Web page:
Regardless of the origin, the cake is absolutely delicious... or wunderbär (Voon-Der-Bar - Wonderful in German)
I admit, I am a purist and prefer the sides of my cake sans frosting. I like to be able to see the layers, so smearing the sides with more Chocolate icing just seems sacrilegious to me. Taking away from the glory that is the Coconut Pecan deliciousness spread between the layers. I don't decorate my German's Chocolate Cake with Maraschino Cherries either. To me that says "Black Forest" Cake (which IS German), if I want Black Forest Cake, I make Black Forest Cake, not Black Forestize my German's Chocolate Cake. ;)


German's Sweet Chocolate Cake

1 pkg. (4 oz) (113g) Baker's German’s Sweet Chocolate
1/2 cup (4 oz) (120ml) Boiling Water
1 cup (8 oz) (225g) Unsalted Butter
2 cup (13.5 oz) (385g) Granulated Sugar
4 Large Eggs, separated
1 tsp Vanilla extract
1 cup (5 oz) (145g) AP Flour
1 cup (4.2 oz) (120g) Cake Flour
1 tsp Baking soda
1/2 tsp Salt
1 cup (8 oz) (240ml) Buttermilk

Preheat oven to 350 degrees
Measure out Buttermilk and set aside. (to let it warm up a little)

Separate the eggs into 2 small glass containers (do not use plastic to store the whites)

Break up the Chocolate and place in a small bowl.

Bring a kettle of water to a boil, measure out 1/2 cup and pour over the broken chocolate; set aside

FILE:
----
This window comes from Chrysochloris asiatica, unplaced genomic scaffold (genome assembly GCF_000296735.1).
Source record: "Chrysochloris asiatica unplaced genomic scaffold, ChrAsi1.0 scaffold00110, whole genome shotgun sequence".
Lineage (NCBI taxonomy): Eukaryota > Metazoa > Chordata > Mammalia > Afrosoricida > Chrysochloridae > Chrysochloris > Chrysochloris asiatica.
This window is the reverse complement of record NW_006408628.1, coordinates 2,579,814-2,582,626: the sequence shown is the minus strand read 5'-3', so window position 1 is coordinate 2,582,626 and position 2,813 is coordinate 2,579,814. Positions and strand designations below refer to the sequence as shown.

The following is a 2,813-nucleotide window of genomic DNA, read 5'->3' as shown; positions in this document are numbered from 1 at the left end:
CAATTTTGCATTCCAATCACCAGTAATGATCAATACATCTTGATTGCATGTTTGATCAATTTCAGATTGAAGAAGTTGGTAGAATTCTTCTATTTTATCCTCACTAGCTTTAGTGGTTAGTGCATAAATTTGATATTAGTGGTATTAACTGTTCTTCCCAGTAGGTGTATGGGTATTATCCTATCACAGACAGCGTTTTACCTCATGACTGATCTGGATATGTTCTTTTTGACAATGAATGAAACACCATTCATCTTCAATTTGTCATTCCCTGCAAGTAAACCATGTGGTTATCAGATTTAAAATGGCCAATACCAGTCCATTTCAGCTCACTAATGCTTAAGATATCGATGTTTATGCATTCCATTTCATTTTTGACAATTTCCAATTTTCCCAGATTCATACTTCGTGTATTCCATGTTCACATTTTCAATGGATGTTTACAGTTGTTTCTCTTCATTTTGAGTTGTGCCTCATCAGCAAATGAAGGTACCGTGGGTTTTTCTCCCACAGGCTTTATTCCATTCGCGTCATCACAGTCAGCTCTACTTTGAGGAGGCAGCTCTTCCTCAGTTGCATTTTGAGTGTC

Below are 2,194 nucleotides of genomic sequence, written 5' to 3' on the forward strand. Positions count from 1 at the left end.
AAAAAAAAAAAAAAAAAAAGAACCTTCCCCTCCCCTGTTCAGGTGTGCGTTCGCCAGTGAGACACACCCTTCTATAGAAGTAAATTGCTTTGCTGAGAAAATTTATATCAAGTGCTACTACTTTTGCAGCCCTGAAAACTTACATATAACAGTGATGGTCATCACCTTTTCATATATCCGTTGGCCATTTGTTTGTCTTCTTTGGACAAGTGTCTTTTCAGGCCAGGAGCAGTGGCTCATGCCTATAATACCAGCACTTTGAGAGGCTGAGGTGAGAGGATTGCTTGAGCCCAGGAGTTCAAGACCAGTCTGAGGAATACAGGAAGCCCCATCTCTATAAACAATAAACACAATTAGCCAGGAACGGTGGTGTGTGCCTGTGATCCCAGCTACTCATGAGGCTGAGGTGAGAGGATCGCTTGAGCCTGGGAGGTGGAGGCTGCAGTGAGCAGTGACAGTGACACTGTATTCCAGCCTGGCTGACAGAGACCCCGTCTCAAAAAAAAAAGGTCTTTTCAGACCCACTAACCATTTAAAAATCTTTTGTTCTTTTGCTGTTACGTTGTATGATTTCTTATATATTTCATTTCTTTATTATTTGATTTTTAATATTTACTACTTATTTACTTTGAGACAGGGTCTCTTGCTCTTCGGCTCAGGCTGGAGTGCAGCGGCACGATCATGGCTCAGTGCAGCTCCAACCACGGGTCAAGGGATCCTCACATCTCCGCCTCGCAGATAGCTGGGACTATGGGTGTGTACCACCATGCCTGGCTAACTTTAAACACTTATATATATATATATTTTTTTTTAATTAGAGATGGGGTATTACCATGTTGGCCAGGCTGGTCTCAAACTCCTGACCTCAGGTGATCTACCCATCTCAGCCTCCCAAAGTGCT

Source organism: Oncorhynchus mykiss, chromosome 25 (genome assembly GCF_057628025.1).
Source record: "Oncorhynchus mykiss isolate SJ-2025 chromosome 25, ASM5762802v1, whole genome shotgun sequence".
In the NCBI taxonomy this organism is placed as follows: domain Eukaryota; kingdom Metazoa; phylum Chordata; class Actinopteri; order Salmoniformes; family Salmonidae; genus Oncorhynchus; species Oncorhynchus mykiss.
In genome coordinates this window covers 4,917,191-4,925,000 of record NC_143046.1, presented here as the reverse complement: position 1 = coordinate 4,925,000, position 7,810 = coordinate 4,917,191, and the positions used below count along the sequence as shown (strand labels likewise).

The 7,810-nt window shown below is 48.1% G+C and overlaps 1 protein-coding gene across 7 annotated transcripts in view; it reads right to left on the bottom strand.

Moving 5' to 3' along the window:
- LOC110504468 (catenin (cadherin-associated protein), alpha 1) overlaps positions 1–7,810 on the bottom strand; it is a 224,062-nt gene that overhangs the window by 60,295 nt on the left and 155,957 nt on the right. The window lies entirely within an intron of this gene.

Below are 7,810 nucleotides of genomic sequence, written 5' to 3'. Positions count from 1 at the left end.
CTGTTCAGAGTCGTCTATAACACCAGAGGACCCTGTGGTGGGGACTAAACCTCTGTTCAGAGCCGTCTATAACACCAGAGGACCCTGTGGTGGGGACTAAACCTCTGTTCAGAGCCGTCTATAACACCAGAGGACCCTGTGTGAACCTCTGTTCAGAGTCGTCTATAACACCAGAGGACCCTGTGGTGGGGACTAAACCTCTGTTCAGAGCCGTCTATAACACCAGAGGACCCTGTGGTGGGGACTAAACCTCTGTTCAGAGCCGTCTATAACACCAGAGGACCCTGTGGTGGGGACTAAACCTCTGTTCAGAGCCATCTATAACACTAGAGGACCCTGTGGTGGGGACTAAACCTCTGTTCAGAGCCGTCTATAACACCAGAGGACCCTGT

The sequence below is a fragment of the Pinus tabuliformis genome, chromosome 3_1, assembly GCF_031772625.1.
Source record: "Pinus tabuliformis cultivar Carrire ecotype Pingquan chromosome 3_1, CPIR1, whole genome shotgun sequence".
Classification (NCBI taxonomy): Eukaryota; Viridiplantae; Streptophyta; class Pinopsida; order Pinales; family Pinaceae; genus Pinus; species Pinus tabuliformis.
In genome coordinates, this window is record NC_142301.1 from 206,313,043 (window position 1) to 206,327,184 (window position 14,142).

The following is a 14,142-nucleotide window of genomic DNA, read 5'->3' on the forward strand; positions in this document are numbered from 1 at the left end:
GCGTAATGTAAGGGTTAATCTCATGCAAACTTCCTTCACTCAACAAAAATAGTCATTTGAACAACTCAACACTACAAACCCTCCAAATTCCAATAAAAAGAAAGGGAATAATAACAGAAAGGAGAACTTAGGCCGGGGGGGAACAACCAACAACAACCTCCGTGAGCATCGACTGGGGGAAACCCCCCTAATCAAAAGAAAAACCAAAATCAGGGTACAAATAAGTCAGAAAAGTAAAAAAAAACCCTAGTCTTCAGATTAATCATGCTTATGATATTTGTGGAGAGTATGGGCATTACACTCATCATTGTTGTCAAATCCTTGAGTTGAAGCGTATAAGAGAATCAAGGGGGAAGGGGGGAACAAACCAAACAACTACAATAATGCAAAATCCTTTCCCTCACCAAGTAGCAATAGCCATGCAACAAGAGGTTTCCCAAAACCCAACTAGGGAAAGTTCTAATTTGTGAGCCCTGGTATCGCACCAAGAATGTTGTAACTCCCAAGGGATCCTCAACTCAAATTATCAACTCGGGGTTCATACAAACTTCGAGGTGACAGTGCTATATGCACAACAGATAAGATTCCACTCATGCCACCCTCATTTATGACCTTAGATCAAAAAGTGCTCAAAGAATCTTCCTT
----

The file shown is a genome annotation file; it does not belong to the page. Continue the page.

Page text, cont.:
Prepare your 3 9-inch round cake pans by cutting parchment or wax paper to fit the bottom; set aside

Stir the Chocolate/Water mixture.
In a medium sized bowl, whisk together the 2 flours, baking soda and salt; set aside

In a large mixing bowl, cream Butter and Sugar together until light and fluffy.

Beat in the egg yolks, 1 at a time.

Stir in vanilla; then slowly pour the chocolate/water mixture while continuing to blend.

In a separate bowl, beat egg whites with a pinch of cream of tarter, until stiff peaks form; set aside.

Begin adding the flour, alternating...

with the Buttermilk, beginning and ending with the flour.

Grab your largest spatula (in this case, Size DOES matter)

Fold in the egg whites in 2 batches.

Divide the batter between the 3 prepared baking pans.

Bake for 30 minutes or until cake springs back when lightly pressed in the center. (leave oven on to toast Pecans)

Cool 15 minutes in the pans, then turn out onto a cooling rack, peeling the wax paper/parchment from the bottom.

Let cool completely before assembling with........

Carameled Coconut Pecan Frosting

4 Large Egg yolks
12 oz (354ml) Evaporated Milk (I heard Heavy Cream can be used, but I have not tried it)